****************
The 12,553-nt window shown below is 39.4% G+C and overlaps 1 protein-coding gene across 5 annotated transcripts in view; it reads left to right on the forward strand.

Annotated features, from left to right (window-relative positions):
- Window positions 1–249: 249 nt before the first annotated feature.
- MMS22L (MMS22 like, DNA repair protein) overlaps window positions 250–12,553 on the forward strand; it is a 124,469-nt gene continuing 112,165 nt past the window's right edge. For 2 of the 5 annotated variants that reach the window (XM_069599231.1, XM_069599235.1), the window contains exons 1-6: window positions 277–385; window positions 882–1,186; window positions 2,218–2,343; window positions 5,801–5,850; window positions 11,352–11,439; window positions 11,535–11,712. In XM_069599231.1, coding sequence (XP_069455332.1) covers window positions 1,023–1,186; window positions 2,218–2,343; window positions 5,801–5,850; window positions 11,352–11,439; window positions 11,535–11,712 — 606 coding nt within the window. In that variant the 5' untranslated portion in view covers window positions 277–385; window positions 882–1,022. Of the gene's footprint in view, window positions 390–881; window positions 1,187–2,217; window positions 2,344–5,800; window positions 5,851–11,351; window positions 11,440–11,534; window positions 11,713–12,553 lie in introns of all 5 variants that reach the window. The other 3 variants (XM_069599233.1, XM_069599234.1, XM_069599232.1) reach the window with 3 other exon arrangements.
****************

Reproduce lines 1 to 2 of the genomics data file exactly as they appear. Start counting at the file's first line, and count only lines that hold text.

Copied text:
The 12,553-nt window shown below is 39.4% G+C and overlaps 1 protein-coding gene across 5 annotated transcripts in view; it reads left to right on the forward strand.

Annotated features, from left to right (window-relative positions):